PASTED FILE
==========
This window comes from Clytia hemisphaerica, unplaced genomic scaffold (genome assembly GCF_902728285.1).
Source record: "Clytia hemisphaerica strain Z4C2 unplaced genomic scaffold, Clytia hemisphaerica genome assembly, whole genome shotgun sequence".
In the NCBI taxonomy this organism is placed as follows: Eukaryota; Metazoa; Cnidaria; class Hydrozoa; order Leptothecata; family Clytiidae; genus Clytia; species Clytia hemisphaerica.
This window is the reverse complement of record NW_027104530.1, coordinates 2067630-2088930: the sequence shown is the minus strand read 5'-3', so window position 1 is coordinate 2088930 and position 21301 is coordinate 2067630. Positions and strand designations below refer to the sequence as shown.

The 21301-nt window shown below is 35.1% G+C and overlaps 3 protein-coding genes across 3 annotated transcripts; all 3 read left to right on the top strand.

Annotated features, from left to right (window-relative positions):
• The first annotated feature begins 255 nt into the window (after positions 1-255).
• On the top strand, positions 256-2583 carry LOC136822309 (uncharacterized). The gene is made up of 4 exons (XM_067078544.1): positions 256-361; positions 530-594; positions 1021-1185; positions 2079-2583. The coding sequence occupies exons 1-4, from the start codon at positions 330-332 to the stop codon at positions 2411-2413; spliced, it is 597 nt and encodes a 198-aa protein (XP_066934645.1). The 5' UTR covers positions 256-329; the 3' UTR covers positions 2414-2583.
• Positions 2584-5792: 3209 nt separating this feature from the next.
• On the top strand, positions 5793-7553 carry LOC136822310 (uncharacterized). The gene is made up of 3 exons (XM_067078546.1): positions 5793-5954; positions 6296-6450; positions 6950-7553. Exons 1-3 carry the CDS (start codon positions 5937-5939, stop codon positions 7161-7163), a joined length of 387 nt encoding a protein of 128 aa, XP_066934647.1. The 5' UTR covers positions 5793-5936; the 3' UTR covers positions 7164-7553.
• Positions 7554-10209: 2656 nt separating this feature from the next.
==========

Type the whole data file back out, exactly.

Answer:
This window comes from Clytia hemisphaerica, unplaced genomic scaffold (genome assembly GCF_902728285.1).
Source record: "Clytia hemisphaerica strain Z4C2 unplaced genomic scaffold, Clytia hemisphaerica genome assembly, whole genome shotgun sequence".
In the NCBI taxonomy this organism is placed as follows: Eukaryota; Metazoa; Cnidaria; class Hydrozoa; order Leptothecata; family Clytiidae; genus Clytia; species Clytia hemisphaerica.
This window is the reverse complement of record NW_027104530.1, coordinates 2067630-2088930: the sequence shown is the minus strand read 5'-3', so window position 1 is coordinate 2088930 and position 21301 is coordinate 2067630. Positions and strand designations below refer to the sequence as shown.

The 21301-nt window shown below is 35.1% G+C and overlaps 3 protein-coding genes across 3 annotated transcripts; all 3 read left to right on the top strand.

Annotated features, from left to right (window-relative positions):
• The first annotated feature begins 255 nt into the window (after positions 1-255).
• On the top strand, positions 256-2583 carry LOC136822309 (uncharacterized). The gene is made up of 4 exons (XM_067078544.1): positions 256-361; positions 530-594; positions 1021-1185; positions 2079-2583. The coding sequence occupies exons 1-4, from the start codon at positions 330-332 to the stop codon at positions 2411-2413; spliced, it is 597 nt and encodes a 198-aa protein (XP_066934645.1). The 5' UTR covers positions 256-329; the 3' UTR covers positions 2414-2583.
• Positions 2584-5792: 3209 nt separating this feature from the next.
• On the top strand, positions 5793-7553 carry LOC136822310 (uncharacterized). The gene is made up of 3 exons (XM_067078546.1): positions 5793-5954; positions 6296-6450; positions 6950-7553. Exons 1-3 carry the CDS (start codon positions 5937-5939, stop codon positions 7161-7163), a joined length of 387 nt encoding a protein of 128 aa, XP_066934647.1. The 5' UTR covers positions 5793-5936; the 3' UTR covers positions 7164-7553.
• Positions 7554-10209: 2656 nt separating this feature from the next.